Right away, in the first verses of the first chapter of the first book of the Bible, God has already affirmed something as good. This pattern continues throughout the rest of the creation story. Each day God creates, and that which God creates God affirms as good. Thus the fundamental goodness of creation is built into the very fabric of creation. From the sweeping array of celestial bodies to the lowliest tadpole dwelling in the muck to us troublesome and ungainly humans, God affirms everything God makes with the seal of goodness.

(As an aside, God calls us humans “very” good while the rest of creation is merely good, but I think that has more to do with the fact that we humans we were the ones who wrote it all down.)

The reality that goodness entered creation on the ground floor is of utmost importance for the rest of the ongoing story. There have been folks in the past, notably in the early centuries of Christianity, who taught that the physical creation God made — the matter, the flesh, the stuff we can see and touch — was, in fact, inherently evil. They taught that only the spiritual realm held any goodness, and so they sought to divorce themselves from the flesh entirely. Of course, to make this heretical mental leap, they had to ignore the bulk of the Biblical witness, which they did with no qualms at all. Their path led to disengagement from the world; the founding of secretive, insular societies; and what I imagine was quite a lot of struggle against instincts that are totally normal, but which they decided were base and evil. Thankfully, the majority of Christians were not led astray by this faulty understanding of creation. And so we still have the witness of Genesis reminding us of God’s affirmation of the fundamental goodness of creation.

But now comes our own mental leap. Or call it a leap of faith. We move from one beginning to another, from the beginning of creation to the beginning of the good news of Jesus Christ. At the outset of Mark’s account of the Gospel, Jesus comes up out of the water of the River Jordan during his own baptism. He sees the heavens torn apart and the Spirit descending on him like a dove. And he hears a voice from heaven say, “You are my Son, the Beloved; with you I am well pleased.”

Notice the placement of this piece of the Gospel. Before Jesus has a chance to do anything of consequence; before his ministry gets off the ground; before any miracles or teachings or healings or his death or resurrection, God showers upon Jesus God’s love and pleasure. Just like God affirms creation as good right from the start, God affirms Jesus’ identity as God’s beloved Son before he has a chance to earn the right to such a name.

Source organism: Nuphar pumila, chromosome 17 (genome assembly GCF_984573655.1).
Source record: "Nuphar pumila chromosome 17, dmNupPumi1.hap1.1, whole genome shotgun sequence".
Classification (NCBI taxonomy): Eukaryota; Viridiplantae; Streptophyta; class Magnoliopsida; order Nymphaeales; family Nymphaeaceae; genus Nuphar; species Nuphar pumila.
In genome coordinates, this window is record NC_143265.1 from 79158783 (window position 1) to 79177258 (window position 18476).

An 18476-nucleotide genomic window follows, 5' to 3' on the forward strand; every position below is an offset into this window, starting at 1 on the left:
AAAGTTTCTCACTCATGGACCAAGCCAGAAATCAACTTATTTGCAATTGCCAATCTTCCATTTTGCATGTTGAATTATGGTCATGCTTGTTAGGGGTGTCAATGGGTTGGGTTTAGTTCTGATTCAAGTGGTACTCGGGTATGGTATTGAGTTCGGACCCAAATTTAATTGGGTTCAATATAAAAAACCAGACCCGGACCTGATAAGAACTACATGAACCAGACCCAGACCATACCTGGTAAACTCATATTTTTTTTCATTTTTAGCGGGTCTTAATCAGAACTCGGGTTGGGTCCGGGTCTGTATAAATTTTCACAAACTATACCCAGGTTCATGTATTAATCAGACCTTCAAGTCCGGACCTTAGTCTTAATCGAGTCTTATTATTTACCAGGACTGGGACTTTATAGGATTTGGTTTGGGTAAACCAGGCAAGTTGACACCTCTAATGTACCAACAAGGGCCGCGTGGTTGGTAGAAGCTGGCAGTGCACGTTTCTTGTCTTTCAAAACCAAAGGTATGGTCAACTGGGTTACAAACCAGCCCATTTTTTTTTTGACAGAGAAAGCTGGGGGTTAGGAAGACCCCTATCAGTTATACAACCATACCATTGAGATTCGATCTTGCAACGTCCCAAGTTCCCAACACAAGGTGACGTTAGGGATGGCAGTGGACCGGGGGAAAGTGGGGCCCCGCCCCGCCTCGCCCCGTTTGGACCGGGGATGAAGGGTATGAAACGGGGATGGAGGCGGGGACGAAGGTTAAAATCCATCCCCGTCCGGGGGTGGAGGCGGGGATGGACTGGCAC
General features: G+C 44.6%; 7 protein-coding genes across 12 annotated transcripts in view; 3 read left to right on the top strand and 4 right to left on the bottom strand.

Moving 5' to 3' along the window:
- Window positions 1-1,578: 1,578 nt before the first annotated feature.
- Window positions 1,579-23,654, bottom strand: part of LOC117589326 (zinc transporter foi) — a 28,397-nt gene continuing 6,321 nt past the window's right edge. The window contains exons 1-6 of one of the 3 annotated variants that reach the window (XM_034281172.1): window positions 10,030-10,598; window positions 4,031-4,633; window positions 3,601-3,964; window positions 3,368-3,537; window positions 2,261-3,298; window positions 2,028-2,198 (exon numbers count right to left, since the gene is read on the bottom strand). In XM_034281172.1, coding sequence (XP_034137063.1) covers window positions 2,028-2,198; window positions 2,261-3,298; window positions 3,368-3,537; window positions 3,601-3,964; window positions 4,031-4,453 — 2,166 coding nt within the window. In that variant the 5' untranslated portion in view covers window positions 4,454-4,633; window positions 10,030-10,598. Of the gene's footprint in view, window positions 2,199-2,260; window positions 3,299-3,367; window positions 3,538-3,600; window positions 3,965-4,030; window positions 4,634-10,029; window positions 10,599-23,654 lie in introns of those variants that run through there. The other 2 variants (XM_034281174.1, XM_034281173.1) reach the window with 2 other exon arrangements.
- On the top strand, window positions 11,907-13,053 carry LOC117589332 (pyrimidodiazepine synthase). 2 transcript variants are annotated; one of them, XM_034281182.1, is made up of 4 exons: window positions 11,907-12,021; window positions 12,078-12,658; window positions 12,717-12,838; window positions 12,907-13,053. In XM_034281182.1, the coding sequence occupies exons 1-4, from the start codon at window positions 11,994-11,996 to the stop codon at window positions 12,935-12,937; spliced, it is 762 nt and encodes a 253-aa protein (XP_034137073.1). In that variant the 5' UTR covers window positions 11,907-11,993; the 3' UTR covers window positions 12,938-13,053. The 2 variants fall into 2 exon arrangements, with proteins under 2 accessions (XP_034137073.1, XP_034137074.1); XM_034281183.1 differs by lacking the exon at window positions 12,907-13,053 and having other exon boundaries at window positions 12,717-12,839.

Now, you might be thinking: “Of course God affirms Jesus as God’s beloved Son — that’s who he is! What about me?!” Yes, what about the rest of us troublesome, ungainly, and yet “very” good humans? Well, to make our leap of faith, we need a little help from our friend the Apostle Paul. He writes to the church in Rome: “For all who are led by the Spirit of God are children of God. For you did not receive a spirit of slavery to fall back into fear, but you have received a spirit of adoption. When we cry, ‘Abba! Father!’ it is that very Spirit bearing witness with our spirit that we are children of God, and if children, then heirs, heirs of God and joint heirs with Christ” (8:14-17).

If the writers of Genesis were presumptuous to call us “very” good, then Paul must be doubly so to claim that we are joint heirs with Christ. Or is he? Perhaps, instead, Paul has seen into the truth of the matter, seen Jesus’ plan all along, a plan to show us what we have always been and to reaffirm our inherent goodness, our lovableness.

And here’s where our own version of the heresy I spoke of earlier comes to into play. While those folks taught the matter of creation was inherently evil, there is an overriding voice in our modern American society telling us that we aren’t exactly evil, but we sure are deficient. I’m of course referring to my favorite homiletical punching bag, the ubiquitous marketing department. Marketing campaigns work like this: they tell us ways we are defective, and then they try to sell us products designed to improve those defects. Truck commercials tell men they aren’t manly unless their vehicles can haul a couple tons of dirt. Toy commercials tell kids they won’t be happy unless they receive the hot new toy for Christmas. And don’t get me started on commercials aimed at women. Judging by the ads, women in this country have hair that isn’t shiny enough; bodies that aren’t the right shape; the wrong handbags, clothes, shoes, and earrings; too many wrinkles; and not enough diamonds.

All this must be true, right? I mean, we’re bombarded with our supposed deficiencies everywhere we turn. Then we repeat them over and over again until they seem like truth. And pretty soon, it’s not just the marketers, but everyone getting in on the fun. And that’s when the boy feels deficient because he hasn’t played the video game all his friends are talking about. That’s when the girl feels defective because she doesn’t quite fit the clothes her friends have started to buy. That’s when the parents feel substandard because they can’t afford the tuition at the “best” college. That’s when we forget our inherent goodness, the goodness God affirmed in the first rushing breath of creation.